How Solar Panels Work

Here is a simplified and hopefully easy to understand summary of how solar (PV) panels work.

Think of the sun as a giant ball of hot gases that gives off a vast amount of energy through a process called fusion. Fusion is when hydrogen atoms are slammed together to produce helium and when this happens its gives off loads of light and heat.

Photons are little particles inside that light that travel down to us here on earth from the sun. Humans have engineered devices that are able to absorb and use these photons to create electricity. These devices are called solar photovoltaic (PV) cells and the vast majority of solar panels you see on roofs are made up of these PV cells.

Solar PV cells are made from silicon, a very common element, which is a semiconductor material. That just means it is halfway between a conductor (a material that allows electricity to easily flow through it) and an insulator (a material that doesn’t). A silicon solar cell has been designed in a way so that it has two types of silicon- a P type and an N type. The two of them are put together creating a junction and in turn an electric field. That electric field isn’t enough to create a sustainable current. But when photons hit the solar cell they excite and energise electrons in the Solar PV material- this process generates pairs of charges (electron-hole pairs). The electrons start to move and the built-in electric field guides those electrons to the N-type side and the holes go to the P-type side. Now if the cell is connected into a circuit, which is a closed loop pathway where current can flow from a voltage source to a load and back, then you create a usable current that lights up a home!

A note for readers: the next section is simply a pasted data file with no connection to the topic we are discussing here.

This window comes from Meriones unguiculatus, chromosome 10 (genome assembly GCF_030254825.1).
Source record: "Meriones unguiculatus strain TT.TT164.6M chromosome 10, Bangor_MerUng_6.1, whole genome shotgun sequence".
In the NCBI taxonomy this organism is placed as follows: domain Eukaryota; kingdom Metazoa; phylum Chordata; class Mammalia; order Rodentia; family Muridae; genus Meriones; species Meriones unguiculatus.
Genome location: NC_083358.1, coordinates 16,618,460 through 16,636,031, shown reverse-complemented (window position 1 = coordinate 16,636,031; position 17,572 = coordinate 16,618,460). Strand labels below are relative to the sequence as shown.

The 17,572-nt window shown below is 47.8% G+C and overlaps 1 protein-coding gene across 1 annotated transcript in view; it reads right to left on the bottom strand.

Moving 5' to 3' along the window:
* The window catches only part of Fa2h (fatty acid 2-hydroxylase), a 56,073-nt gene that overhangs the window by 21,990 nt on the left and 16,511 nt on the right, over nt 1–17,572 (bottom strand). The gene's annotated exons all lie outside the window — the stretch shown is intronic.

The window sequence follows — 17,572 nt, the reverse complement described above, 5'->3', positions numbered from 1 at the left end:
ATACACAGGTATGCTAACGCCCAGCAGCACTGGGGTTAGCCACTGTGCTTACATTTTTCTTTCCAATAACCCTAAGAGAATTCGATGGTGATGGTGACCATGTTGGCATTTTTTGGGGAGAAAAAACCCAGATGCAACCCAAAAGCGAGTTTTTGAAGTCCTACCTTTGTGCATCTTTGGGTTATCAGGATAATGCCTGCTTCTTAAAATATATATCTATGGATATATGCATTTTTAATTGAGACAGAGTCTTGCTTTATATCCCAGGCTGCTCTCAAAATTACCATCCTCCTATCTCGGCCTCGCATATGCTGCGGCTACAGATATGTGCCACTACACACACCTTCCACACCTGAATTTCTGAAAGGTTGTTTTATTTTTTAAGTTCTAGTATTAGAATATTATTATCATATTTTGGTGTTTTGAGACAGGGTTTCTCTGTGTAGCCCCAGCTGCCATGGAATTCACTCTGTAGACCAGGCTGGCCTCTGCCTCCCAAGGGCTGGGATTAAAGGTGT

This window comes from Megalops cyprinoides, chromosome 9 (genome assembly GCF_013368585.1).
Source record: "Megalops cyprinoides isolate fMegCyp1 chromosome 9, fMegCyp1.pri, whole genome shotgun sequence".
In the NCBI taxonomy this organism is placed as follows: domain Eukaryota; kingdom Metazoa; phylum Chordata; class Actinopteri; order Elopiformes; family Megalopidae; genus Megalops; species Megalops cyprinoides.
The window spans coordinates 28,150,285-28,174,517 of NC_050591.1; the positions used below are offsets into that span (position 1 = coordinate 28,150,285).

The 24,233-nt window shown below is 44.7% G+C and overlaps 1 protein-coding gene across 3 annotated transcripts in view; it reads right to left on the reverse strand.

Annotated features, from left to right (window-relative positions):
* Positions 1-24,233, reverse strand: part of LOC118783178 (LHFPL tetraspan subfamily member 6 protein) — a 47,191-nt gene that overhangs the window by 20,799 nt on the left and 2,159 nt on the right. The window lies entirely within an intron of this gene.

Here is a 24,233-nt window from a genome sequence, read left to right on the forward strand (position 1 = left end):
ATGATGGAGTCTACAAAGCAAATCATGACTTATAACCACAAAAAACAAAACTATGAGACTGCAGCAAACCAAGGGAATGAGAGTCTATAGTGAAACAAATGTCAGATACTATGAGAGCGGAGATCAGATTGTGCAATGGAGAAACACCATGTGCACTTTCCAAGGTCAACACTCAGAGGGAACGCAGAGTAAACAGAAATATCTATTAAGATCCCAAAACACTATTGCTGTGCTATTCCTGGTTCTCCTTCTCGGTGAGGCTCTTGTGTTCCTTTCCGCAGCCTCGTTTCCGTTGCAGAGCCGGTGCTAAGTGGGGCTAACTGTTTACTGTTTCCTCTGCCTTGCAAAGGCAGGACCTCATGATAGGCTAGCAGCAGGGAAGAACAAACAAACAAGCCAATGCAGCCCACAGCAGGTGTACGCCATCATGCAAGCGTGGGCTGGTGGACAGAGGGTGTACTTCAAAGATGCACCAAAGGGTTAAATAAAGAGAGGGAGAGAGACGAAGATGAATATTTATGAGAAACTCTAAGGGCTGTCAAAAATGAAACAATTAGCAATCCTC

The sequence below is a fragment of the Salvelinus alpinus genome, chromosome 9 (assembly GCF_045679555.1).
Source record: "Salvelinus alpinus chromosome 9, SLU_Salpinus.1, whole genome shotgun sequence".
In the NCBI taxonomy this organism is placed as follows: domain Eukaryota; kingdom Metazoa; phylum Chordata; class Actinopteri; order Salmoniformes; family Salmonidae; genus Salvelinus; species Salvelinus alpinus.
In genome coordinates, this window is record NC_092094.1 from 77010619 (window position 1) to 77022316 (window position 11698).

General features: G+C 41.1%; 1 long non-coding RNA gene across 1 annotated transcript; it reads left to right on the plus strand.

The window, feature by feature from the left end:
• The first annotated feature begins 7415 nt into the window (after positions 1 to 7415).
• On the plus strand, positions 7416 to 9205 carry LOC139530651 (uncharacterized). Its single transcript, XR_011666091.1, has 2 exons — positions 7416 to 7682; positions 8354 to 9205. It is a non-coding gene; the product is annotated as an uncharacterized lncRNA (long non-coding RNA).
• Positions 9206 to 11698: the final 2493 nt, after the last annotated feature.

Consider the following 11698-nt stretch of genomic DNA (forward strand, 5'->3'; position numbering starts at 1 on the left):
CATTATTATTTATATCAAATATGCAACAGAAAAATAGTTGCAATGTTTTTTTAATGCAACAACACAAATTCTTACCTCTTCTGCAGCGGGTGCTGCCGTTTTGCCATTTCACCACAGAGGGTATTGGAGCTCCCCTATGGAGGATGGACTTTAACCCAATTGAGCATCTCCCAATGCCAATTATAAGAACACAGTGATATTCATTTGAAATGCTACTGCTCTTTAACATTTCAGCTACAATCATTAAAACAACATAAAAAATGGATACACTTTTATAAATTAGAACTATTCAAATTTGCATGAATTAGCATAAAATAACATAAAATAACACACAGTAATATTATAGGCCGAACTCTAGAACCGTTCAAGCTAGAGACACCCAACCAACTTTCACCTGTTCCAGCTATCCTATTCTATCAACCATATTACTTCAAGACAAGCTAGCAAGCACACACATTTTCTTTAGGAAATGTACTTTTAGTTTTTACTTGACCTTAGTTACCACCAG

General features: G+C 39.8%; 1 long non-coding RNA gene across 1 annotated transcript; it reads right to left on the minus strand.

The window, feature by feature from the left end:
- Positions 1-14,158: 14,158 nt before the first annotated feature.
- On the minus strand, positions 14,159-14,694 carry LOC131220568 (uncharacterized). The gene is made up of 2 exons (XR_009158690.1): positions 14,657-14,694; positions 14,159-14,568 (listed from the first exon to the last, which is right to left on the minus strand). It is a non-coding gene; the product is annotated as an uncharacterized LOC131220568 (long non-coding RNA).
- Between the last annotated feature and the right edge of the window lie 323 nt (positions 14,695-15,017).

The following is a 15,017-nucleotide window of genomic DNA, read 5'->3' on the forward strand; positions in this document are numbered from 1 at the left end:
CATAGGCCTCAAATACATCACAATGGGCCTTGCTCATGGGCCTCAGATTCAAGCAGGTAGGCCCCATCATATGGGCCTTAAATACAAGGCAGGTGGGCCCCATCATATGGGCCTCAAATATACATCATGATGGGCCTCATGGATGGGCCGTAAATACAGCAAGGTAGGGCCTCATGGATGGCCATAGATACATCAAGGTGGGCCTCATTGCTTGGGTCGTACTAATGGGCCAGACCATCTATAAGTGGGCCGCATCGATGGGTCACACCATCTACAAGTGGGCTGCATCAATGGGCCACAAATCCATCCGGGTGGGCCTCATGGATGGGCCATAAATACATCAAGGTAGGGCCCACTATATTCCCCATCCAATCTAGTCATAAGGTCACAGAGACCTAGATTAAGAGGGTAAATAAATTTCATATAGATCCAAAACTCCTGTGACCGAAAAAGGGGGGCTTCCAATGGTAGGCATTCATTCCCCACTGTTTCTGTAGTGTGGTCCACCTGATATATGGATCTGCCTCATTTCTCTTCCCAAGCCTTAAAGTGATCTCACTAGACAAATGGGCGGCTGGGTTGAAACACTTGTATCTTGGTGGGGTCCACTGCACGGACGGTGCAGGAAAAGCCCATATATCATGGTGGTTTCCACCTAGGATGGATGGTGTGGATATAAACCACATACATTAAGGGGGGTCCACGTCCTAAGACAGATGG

When these cells create this current it is in the form of DC (direct current- which means flowing in one direction). To be integrated into the grid or used in homes and buildings it needs to be converted to AC (alternating current). To do this we need an inverter which is an electric device that converts it for us. Also, to be safe and secure we put in a couple of isolators so that parts of the system can be cut off in case of an emergency. There are various regulations around this and also around the labelling on all these items that need to be met to pass regulatory standards.

This does not go in depth into the physics and mechanics behind this technology, but hopefully it provides a bit of insight into the magic that is taking place on your roof when you install these panels!